A concussion is a minor traumatic brain injury that may occur when the head hits an object or a moving object strikes the head. A concussion is usually caused by a bump, blow or jolt to the head or body that affects how the brain functions.
Even with all the advances in protective gear, they are still very common — somewhere between 3 and 4 million injuries occur every year in the United States. They are most common in children and adolescents, as well as adults age 65 and older. The rates of concussion are higher for males than females.
Concussions can occur in any sport. They very commonly occur in contact sports such as football, rugby, soccer and baseball, as well as other noncontact sports such as volleyball and basketball. These are serious injuries and can have lasting consequences on mental function and, in certain cases, result in severe disability or even death.
Early symptoms of a concussion usually include headache, nausea or vomiting, and balance problems, as well as vision disturbances. Later symptoms may include memory problems, confusion and difficulty paying attention, as well as feeling sluggish or foggy.
Recovery time varies widely and is dependent on the severity of the injury. This is one of the important reasons to have these injuries checked out by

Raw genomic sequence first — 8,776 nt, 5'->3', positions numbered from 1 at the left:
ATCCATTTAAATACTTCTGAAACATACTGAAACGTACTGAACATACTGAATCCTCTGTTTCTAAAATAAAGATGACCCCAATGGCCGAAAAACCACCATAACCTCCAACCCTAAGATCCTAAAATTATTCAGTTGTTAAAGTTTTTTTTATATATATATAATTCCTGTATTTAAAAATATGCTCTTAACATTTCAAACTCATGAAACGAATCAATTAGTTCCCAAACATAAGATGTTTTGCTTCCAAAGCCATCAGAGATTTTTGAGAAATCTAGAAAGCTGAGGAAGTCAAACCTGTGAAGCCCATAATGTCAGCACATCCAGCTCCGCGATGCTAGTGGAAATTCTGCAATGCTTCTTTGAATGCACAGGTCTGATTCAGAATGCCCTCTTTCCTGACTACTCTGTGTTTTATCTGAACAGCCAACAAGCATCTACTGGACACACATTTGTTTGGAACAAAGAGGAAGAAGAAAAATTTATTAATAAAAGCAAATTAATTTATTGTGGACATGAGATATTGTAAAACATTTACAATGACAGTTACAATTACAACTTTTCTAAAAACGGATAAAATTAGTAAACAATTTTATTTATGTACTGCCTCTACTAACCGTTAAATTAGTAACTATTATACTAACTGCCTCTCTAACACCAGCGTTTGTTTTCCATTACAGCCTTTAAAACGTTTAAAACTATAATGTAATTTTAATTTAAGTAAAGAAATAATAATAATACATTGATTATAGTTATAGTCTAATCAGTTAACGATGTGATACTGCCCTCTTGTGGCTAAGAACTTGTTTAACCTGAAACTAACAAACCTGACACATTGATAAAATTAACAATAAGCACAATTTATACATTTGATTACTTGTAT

a qualified medical professional. This is also one of the reasons why there is no set limit on how many concussions an athlete can incur and still be allowed to return to play.
Currently, there are no helmets or devices that have been shown to decrease the risk of sustaining a concussion, and treatment revolves around prevention and early intervention. Millions of dollars of research are currently going into development of these technologies.
Once you have recovered from a concussion, there are specific guidelines that must be followed prior to returning to athletic activity.
These involve a gradually increasing activity level, while ensuring that concussion symptoms do not return.
In 2009, Washington was the first state to enact a concussion in sports law — the Zackery Lystedt Law. There are now 43 states which have laws addressing concussions and sports for youth.
Washington law requires that:
An informed consent form must be signed by parents and youth athletes acknowledging the risk of head injury prior to practice or competition
A youth athlete who is suspected of sustaining a concussion or head injury must be removed from play — "when in doubt, sit them out"
A youth athlete who has been removed from play must receive written clearance from a licensed health care provider prior to returning to play
It is important for young athletes, coaches and parents to recognize symptoms of a concussion and realize that it is important to have a head injury checked out and appropriately treated before returning to play.
Dr. Aaron Anderson completed his fellowship in Sports Medicine at Boise State University with the Idaho Sports Medicine Institute and practices at The Vancouver Clinic.